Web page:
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Measurement of Asymmetry in Running

Shawn Williams

If walking is a learned activity, we can assume that running falls into that same category. Most of the literature on the biomechanics of locomotion has involved walking, and not nearly as much is known about running. Like walking, an individual's running pattern is developed anywhere between the ages of two and eight. Many runners appear to have developed an effortless, almost perfect action, yet others seem to develop a very inefficient and potentially injurious technique.

Runners constantly undergo unbalanced stress on normal body parts. These biomechanical errors are induced by multiple factors, such as the tendency of many runners to run on the same side of the road or the same way around a track. As these asymmetrical forces stress the body, there can be profound musculoskeletal effects; eventually leading to overuse injuries, which is a common complaint presented in chiropractic offices. If unidentified and untreated, these injuries can lead to severe or even permanent disability, such as short leg syndromes.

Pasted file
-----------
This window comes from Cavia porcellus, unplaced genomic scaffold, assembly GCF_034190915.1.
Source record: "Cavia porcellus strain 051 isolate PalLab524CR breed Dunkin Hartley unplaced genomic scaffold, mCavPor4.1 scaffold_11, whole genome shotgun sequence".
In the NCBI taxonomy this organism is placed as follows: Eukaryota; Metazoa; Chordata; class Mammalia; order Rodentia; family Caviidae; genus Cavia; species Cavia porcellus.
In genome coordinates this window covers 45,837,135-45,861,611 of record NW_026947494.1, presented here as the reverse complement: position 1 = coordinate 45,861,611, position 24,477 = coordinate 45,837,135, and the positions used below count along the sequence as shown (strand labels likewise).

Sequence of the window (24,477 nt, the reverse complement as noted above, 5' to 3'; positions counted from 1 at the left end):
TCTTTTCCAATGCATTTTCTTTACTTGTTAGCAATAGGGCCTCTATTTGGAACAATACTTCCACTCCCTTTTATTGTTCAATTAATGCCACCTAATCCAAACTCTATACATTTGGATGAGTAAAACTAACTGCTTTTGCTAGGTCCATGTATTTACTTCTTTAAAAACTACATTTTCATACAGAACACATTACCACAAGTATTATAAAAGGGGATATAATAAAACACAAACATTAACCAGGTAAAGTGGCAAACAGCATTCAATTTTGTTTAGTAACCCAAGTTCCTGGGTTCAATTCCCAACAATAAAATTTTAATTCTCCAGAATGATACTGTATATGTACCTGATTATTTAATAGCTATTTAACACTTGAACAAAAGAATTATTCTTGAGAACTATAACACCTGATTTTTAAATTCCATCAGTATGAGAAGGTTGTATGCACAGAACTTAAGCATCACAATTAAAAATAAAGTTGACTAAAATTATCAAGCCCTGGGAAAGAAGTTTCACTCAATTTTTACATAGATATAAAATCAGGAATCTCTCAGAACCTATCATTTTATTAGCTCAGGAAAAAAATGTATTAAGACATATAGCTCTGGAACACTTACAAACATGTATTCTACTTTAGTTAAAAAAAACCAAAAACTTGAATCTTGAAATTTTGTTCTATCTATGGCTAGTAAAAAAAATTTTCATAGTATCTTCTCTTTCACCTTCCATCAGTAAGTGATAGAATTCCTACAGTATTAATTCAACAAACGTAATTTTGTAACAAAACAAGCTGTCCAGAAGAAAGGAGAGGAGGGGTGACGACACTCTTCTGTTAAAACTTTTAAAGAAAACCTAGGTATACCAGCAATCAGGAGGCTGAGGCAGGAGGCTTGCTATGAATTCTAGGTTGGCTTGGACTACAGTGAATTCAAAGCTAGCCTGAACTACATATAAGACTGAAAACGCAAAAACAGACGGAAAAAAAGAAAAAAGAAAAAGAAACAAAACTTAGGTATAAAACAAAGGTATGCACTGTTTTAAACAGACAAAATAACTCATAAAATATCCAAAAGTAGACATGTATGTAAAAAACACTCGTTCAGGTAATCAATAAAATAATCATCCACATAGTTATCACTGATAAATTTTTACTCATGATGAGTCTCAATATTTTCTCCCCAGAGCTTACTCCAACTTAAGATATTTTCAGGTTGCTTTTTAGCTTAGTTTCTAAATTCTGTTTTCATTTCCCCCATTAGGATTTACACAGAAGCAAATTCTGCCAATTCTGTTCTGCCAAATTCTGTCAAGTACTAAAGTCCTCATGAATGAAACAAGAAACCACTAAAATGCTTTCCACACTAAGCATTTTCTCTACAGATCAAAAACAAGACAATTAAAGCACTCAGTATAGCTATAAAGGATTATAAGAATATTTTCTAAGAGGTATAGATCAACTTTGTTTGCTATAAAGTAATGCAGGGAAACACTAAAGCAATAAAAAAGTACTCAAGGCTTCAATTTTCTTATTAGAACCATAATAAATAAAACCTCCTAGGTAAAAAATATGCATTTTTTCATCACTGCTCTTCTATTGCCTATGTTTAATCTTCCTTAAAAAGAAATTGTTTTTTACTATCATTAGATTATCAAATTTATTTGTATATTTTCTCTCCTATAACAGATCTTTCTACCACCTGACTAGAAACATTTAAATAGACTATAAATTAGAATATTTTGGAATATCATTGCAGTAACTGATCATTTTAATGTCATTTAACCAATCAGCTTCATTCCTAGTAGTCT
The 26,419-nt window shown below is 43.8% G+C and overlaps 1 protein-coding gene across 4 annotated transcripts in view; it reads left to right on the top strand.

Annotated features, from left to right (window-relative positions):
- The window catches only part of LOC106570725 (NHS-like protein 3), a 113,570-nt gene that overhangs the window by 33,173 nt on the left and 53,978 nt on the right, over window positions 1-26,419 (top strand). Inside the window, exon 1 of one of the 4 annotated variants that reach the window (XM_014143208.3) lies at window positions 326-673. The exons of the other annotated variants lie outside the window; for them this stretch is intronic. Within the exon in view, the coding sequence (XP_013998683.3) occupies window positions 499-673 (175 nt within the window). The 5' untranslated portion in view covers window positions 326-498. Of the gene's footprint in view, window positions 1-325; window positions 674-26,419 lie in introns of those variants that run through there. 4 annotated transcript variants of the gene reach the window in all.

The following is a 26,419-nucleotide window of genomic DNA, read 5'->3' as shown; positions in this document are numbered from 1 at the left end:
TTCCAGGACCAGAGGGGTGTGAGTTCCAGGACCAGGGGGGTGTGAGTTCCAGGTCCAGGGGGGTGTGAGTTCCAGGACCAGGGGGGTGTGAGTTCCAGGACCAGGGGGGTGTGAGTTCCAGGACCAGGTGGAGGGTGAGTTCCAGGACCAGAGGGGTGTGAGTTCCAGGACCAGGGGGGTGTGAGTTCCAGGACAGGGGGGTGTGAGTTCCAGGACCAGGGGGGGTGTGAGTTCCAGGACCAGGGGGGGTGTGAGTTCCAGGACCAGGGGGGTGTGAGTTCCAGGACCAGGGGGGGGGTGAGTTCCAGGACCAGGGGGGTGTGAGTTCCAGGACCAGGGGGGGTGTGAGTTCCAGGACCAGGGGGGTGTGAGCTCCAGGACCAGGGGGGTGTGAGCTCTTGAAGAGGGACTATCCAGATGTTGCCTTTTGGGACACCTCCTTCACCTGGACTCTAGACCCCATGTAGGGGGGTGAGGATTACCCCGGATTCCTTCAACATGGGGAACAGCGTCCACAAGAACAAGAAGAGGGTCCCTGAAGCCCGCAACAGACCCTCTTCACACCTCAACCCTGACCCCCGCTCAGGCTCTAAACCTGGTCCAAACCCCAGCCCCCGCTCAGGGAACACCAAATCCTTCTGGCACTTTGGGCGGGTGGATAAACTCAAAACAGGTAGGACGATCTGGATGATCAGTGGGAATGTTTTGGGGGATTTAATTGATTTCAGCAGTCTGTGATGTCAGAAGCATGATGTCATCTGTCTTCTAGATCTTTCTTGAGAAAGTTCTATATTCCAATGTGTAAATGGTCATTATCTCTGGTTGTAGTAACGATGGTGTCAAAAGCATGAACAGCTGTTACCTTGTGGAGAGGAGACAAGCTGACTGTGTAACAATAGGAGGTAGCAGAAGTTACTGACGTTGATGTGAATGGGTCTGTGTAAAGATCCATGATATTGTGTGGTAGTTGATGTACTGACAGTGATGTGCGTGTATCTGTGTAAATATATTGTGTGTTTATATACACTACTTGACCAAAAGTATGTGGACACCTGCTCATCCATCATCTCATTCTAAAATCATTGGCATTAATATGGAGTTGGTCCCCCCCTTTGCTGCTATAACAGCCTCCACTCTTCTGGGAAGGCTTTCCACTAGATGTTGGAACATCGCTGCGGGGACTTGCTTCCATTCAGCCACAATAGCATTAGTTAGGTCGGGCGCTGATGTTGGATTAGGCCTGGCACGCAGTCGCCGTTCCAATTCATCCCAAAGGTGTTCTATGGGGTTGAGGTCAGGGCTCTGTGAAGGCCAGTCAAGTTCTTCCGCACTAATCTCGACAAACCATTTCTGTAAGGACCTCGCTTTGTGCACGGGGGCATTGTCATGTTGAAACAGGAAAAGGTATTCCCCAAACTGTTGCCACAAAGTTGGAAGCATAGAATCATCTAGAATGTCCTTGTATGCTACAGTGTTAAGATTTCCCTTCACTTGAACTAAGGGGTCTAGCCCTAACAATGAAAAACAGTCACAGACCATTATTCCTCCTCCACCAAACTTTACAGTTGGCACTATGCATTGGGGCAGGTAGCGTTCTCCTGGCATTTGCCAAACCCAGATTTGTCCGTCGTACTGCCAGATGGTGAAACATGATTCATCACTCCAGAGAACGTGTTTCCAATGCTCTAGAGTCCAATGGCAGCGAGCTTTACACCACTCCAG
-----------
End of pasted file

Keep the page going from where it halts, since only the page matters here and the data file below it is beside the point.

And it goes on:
Through measurements made of treadmill walking/running in our Gait Laboratory, we've noticed that the stillest part of a runner's body is the head. It appears that carriage of the head is even smoother than that of the center of gravity. In fact, in walking the head appears to remain so still, that it's as if one could balance a glass of water on their head. In contrast, in the literature, smoothness of motion of the center of gravity (commonly referenced as b/t the umbilicus and the pelvis) has traditionally served as the central focus of gait mechanics. Perhaps, smoothness of the center of mass actually occurs as a result of intentions to provide for smooth head carriage? Thus, we propose that this apparent need to maintain smooth head carriage can actually be seen to link asymmetry in the lower body with asymmetry in the upper body. Hence, in runners who demonstrate obvious pelvic asymmetry (functionally related to leg-length inequality), we hypothesize that active asymmetrical control of the spine will be called upon as a form of compensation. In future work, we will seek to determine the correlation between measurements of head motion, with measurements of asymmetry in both the upper and lower body.